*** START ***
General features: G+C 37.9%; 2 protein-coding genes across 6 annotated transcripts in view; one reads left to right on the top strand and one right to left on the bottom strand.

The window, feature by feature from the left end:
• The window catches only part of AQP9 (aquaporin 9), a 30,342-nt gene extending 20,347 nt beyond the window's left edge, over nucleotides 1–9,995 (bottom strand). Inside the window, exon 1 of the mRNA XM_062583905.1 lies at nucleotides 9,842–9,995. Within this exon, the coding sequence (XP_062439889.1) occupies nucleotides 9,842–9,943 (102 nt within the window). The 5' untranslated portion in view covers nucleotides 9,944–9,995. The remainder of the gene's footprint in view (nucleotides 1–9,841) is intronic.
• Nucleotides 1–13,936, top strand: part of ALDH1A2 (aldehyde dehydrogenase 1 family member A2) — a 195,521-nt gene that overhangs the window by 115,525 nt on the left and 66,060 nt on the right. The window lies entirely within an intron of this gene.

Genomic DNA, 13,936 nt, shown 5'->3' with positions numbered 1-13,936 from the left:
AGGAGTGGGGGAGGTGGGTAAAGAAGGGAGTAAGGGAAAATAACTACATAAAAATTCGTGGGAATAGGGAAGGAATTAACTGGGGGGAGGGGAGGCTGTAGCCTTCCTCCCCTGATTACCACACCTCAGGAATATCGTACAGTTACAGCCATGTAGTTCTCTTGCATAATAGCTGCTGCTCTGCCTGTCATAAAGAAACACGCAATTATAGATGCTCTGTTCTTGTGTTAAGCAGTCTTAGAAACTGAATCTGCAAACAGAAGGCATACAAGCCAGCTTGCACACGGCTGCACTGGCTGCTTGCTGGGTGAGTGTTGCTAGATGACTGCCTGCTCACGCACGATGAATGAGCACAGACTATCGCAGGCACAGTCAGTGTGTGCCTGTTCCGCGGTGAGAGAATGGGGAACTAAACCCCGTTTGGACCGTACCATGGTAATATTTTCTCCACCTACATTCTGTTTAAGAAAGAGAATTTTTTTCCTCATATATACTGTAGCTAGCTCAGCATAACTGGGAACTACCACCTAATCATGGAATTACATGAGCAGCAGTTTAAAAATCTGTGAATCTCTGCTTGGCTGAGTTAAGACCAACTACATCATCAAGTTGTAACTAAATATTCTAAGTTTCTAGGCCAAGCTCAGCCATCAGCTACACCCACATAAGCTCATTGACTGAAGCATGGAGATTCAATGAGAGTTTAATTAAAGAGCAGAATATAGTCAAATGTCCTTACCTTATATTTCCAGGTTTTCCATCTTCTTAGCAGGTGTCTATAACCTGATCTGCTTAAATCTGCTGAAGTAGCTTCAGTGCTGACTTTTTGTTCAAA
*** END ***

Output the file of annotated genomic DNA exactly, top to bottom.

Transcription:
General features: G+C 37.9%; 2 protein-coding genes across 6 annotated transcripts in view; one reads left to right on the top strand and one right to left on the bottom strand.

The window, feature by feature from the left end:
• The window catches only part of AQP9 (aquaporin 9), a 30,342-nt gene extending 20,347 nt beyond the window's left edge, over nucleotides 1–9,995 (bottom strand). Inside the window, exon 1 of the mRNA XM_062583905.1 lies at nucleotides 9,842–9,995. Within this exon, the coding sequence (XP_062439889.1) occupies nucleotides 9,842–9,943 (102 nt within the window). The 5' untranslated portion in view covers nucleotides 9,944–9,995. The remainder of the gene's footprint in view (nucleotides 1–9,841) is intronic.
• Nucleotides 1–13,936, top strand: part of ALDH1A2 (aldehyde dehydrogenase 1 family member A2) — a 195,521-nt gene that overhangs the window by 115,525 nt on the left and 66,060 nt on the right. The window lies entirely within an intron of this gene.

Genomic DNA, 13,936 nt, shown 5'->3' with positions numbered 1-13,936 from the left:
AGGAGTGGGGGAGGTGGGTAAAGAAGGGAGTAAGGGAAAATAACTACATAAAAATTCGTGGGAATAGGGAAGGAATTAACTGGGGGGAGGGGAGGCTGTAGCCTTCCTCCCCTGATTACCACACCTCAGGAATATCGTACAGTTACAGCCATGTAGTTCTCTTGCATAATAGCTGCTGCTCTGCCTGTCATAAAGAAACACGCAATTATAGATGCTCTGTTCTTGTGTTAAGCAGTCTTAGAAACTGAATCTGCAAACAGAAGGCATACAAGCCAGCTTGCACACGGCTGCACTGGCTGCTTGCTGGGTGAGTGTTGCTAGATGACTGCCTGCTCACGCACGATGAATGAGCACAGACTATCGCAGGCACAGTCAGTGTGTGCCTGTTCCGCGGTGAGAGAATGGGGAACTAAACCCCGTTTGGACCGTACCATGGTAATATTTTCTCCACCTACATTCTGTTTAAGAAAGAGAATTTTTTTCCTCATATATACTGTAGCTAGCTCAGCATAACTGGGAACTACCACCTAATCATGGAATTACATGAGCAGCAGTTTAAAAATCTGTGAATCTCTGCTTGGCTGAGTTAAGACCAACTACATCATCAAGTTGTAACTAAATATTCTAAGTTTCTAGGCCAAGCTCAGCCATCAGCTACACCCACATAAGCTCATTGACTGAAGCATGGAGATTCAATGAGAGTTTAATTAAAGAGCAGAATATAGTCAAATGTCCTTACCTTATATTTCCAGGTTTTCCATCTTCTTAGCAGGTGTCTATAACCTGATCTGCTTAAATCTGCTGAAGTAGCTTCAGTGCTGACTTTTTGTTCAAA